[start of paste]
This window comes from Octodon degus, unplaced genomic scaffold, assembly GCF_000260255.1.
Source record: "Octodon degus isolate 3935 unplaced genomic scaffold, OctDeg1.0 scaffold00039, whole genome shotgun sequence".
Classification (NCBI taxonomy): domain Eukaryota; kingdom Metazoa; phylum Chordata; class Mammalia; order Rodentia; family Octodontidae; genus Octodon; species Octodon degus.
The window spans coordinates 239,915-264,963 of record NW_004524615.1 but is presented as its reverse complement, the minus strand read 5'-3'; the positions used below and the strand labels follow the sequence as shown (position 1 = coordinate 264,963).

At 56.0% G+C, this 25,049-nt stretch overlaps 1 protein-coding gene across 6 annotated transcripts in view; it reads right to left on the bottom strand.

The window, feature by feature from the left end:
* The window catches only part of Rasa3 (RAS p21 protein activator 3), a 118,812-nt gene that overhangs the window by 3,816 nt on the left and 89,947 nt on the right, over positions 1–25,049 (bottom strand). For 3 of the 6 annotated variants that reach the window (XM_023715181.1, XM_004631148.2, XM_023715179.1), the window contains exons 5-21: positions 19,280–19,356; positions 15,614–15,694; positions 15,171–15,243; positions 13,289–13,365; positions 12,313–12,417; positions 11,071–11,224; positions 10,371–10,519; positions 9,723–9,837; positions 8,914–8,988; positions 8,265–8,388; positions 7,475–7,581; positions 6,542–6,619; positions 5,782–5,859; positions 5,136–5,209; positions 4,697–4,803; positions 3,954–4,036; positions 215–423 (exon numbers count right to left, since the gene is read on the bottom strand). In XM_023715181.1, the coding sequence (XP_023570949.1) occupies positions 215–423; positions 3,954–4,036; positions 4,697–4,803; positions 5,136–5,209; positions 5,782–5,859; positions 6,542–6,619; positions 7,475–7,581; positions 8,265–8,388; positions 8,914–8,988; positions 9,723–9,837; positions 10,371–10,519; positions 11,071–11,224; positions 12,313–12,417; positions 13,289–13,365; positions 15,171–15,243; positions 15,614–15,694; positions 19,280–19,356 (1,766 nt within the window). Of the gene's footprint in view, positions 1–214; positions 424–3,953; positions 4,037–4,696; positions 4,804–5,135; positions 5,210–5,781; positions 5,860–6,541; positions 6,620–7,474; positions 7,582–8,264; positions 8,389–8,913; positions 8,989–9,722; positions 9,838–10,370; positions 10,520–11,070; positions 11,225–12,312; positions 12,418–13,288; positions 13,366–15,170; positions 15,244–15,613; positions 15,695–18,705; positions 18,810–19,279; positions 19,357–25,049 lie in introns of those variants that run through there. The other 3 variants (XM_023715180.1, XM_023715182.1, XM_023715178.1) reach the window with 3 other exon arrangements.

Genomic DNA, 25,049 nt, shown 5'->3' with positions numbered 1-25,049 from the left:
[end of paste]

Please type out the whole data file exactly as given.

This window comes from Octodon degus, unplaced genomic scaffold, assembly GCF_000260255.1.
Source record: "Octodon degus isolate 3935 unplaced genomic scaffold, OctDeg1.0 scaffold00039, whole genome shotgun sequence".
Classification (NCBI taxonomy): domain Eukaryota; kingdom Metazoa; phylum Chordata; class Mammalia; order Rodentia; family Octodontidae; genus Octodon; species Octodon degus.
The window spans coordinates 239,915-264,963 of record NW_004524615.1 but is presented as its reverse complement, the minus strand read 5'-3'; the positions used below and the strand labels follow the sequence as shown (position 1 = coordinate 264,963).

At 56.0% G+C, this 25,049-nt stretch overlaps 1 protein-coding gene across 6 annotated transcripts in view; it reads right to left on the bottom strand.

The window, feature by feature from the left end:
* The window catches only part of Rasa3 (RAS p21 protein activator 3), a 118,812-nt gene that overhangs the window by 3,816 nt on the left and 89,947 nt on the right, over positions 1–25,049 (bottom strand). For 3 of the 6 annotated variants that reach the window (XM_023715181.1, XM_004631148.2, XM_023715179.1), the window contains exons 5-21: positions 19,280–19,356; positions 15,614–15,694; positions 15,171–15,243; positions 13,289–13,365; positions 12,313–12,417; positions 11,071–11,224; positions 10,371–10,519; positions 9,723–9,837; positions 8,914–8,988; positions 8,265–8,388; positions 7,475–7,581; positions 6,542–6,619; positions 5,782–5,859; positions 5,136–5,209; positions 4,697–4,803; positions 3,954–4,036; positions 215–423 (exon numbers count right to left, since the gene is read on the bottom strand). In XM_023715181.1, the coding sequence (XP_023570949.1) occupies positions 215–423; positions 3,954–4,036; positions 4,697–4,803; positions 5,136–5,209; positions 5,782–5,859; positions 6,542–6,619; positions 7,475–7,581; positions 8,265–8,388; positions 8,914–8,988; positions 9,723–9,837; positions 10,371–10,519; positions 11,071–11,224; positions 12,313–12,417; positions 13,289–13,365; positions 15,171–15,243; positions 15,614–15,694; positions 19,280–19,356 (1,766 nt within the window). Of the gene's footprint in view, positions 1–214; positions 424–3,953; positions 4,037–4,696; positions 4,804–5,135; positions 5,210–5,781; positions 5,860–6,541; positions 6,620–7,474; positions 7,582–8,264; positions 8,389–8,913; positions 8,989–9,722; positions 9,838–10,370; positions 10,520–11,070; positions 11,225–12,312; positions 12,418–13,288; positions 13,366–15,170; positions 15,244–15,613; positions 15,695–18,705; positions 18,810–19,279; positions 19,357–25,049 lie in introns of those variants that run through there. The other 3 variants (XM_023715180.1, XM_023715182.1, XM_023715178.1) reach the window with 3 other exon arrangements.

Genomic DNA, 25,049 nt, shown 5'->3' with positions numbered 1-25,049 from the left: